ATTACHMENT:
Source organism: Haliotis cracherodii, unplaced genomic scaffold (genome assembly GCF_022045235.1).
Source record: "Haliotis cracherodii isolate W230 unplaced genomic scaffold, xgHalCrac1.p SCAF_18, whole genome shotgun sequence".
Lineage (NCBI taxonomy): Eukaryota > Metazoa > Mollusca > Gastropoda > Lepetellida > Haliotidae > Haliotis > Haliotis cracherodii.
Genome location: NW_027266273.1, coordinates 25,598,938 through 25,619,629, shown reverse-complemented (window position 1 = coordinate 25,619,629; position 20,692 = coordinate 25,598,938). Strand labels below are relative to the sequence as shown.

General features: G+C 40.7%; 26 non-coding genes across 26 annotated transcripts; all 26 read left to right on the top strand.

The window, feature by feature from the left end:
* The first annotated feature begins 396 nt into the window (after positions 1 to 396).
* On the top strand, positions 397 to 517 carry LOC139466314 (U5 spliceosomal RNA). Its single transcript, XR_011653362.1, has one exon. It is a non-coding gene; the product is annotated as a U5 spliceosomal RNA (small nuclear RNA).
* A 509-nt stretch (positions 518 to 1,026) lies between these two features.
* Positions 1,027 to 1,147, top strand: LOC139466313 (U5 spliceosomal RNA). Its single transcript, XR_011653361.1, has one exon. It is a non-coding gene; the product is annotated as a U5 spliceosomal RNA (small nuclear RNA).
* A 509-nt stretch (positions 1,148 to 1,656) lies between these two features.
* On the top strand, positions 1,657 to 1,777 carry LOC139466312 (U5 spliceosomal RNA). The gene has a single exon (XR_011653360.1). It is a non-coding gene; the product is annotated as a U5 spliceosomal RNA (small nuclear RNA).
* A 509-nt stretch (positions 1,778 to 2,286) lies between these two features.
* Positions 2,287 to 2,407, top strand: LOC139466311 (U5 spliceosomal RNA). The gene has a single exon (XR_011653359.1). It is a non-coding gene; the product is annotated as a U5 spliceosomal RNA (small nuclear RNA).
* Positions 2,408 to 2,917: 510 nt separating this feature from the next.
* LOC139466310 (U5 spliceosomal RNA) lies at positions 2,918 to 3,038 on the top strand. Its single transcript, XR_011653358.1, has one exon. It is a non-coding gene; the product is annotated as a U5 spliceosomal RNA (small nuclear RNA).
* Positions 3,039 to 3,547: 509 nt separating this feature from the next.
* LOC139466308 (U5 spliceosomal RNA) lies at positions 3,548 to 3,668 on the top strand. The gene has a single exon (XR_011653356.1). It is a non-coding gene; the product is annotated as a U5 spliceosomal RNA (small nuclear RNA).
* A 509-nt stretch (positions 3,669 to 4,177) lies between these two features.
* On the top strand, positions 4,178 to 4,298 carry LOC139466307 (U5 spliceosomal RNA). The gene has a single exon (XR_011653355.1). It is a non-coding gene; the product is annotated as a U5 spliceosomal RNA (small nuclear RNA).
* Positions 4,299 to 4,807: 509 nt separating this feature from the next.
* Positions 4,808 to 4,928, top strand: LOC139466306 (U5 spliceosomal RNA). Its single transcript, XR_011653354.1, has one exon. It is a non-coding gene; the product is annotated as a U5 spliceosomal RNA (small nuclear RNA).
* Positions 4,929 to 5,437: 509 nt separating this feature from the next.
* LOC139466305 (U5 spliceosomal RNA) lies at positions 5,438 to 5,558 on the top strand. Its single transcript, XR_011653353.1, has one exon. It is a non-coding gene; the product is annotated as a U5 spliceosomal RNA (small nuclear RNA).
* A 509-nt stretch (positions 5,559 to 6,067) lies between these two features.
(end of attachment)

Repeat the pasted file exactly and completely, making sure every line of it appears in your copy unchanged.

Source organism: Haliotis cracherodii, unplaced genomic scaffold (genome assembly GCF_022045235.1).
Source record: "Haliotis cracherodii isolate W230 unplaced genomic scaffold, xgHalCrac1.p SCAF_18, whole genome shotgun sequence".
Lineage (NCBI taxonomy): Eukaryota > Metazoa > Mollusca > Gastropoda > Lepetellida > Haliotidae > Haliotis > Haliotis cracherodii.
Genome location: NW_027266273.1, coordinates 25,598,938 through 25,619,629, shown reverse-complemented (window position 1 = coordinate 25,619,629; position 20,692 = coordinate 25,598,938). Strand labels below are relative to the sequence as shown.

General features: G+C 40.7%; 26 non-coding genes across 26 annotated transcripts; all 26 read left to right on the top strand.

The window, feature by feature from the left end:
* The first annotated feature begins 396 nt into the window (after positions 1 to 396).
* On the top strand, positions 397 to 517 carry LOC139466314 (U5 spliceosomal RNA). Its single transcript, XR_011653362.1, has one exon. It is a non-coding gene; the product is annotated as a U5 spliceosomal RNA (small nuclear RNA).
* A 509-nt stretch (positions 518 to 1,026) lies between these two features.
* Positions 1,027 to 1,147, top strand: LOC139466313 (U5 spliceosomal RNA). Its single transcript, XR_011653361.1, has one exon. It is a non-coding gene; the product is annotated as a U5 spliceosomal RNA (small nuclear RNA).
* A 509-nt stretch (positions 1,148 to 1,656) lies between these two features.
* On the top strand, positions 1,657 to 1,777 carry LOC139466312 (U5 spliceosomal RNA). The gene has a single exon (XR_011653360.1). It is a non-coding gene; the product is annotated as a U5 spliceosomal RNA (small nuclear RNA).
* A 509-nt stretch (positions 1,778 to 2,286) lies between these two features.
* Positions 2,287 to 2,407, top strand: LOC139466311 (U5 spliceosomal RNA). The gene has a single exon (XR_011653359.1). It is a non-coding gene; the product is annotated as a U5 spliceosomal RNA (small nuclear RNA).
* Positions 2,408 to 2,917: 510 nt separating this feature from the next.
* LOC139466310 (U5 spliceosomal RNA) lies at positions 2,918 to 3,038 on the top strand. Its single transcript, XR_011653358.1, has one exon. It is a non-coding gene; the product is annotated as a U5 spliceosomal RNA (small nuclear RNA).
* Positions 3,039 to 3,547: 509 nt separating this feature from the next.
* LOC139466308 (U5 spliceosomal RNA) lies at positions 3,548 to 3,668 on the top strand. The gene has a single exon (XR_011653356.1). It is a non-coding gene; the product is annotated as a U5 spliceosomal RNA (small nuclear RNA).
* A 509-nt stretch (positions 3,669 to 4,177) lies between these two features.
* On the top strand, positions 4,178 to 4,298 carry LOC139466307 (U5 spliceosomal RNA). The gene has a single exon (XR_011653355.1). It is a non-coding gene; the product is annotated as a U5 spliceosomal RNA (small nuclear RNA).
* Positions 4,299 to 4,807: 509 nt separating this feature from the next.
* Positions 4,808 to 4,928, top strand: LOC139466306 (U5 spliceosomal RNA). Its single transcript, XR_011653354.1, has one exon. It is a non-coding gene; the product is annotated as a U5 spliceosomal RNA (small nuclear RNA).
* Positions 4,929 to 5,437: 509 nt separating this feature from the next.
* LOC139466305 (U5 spliceosomal RNA) lies at positions 5,438 to 5,558 on the top strand. Its single transcript, XR_011653353.1, has one exon. It is a non-coding gene; the product is annotated as a U5 spliceosomal RNA (small nuclear RNA).
* A 509-nt stretch (positions 5,559 to 6,067) lies between these two features.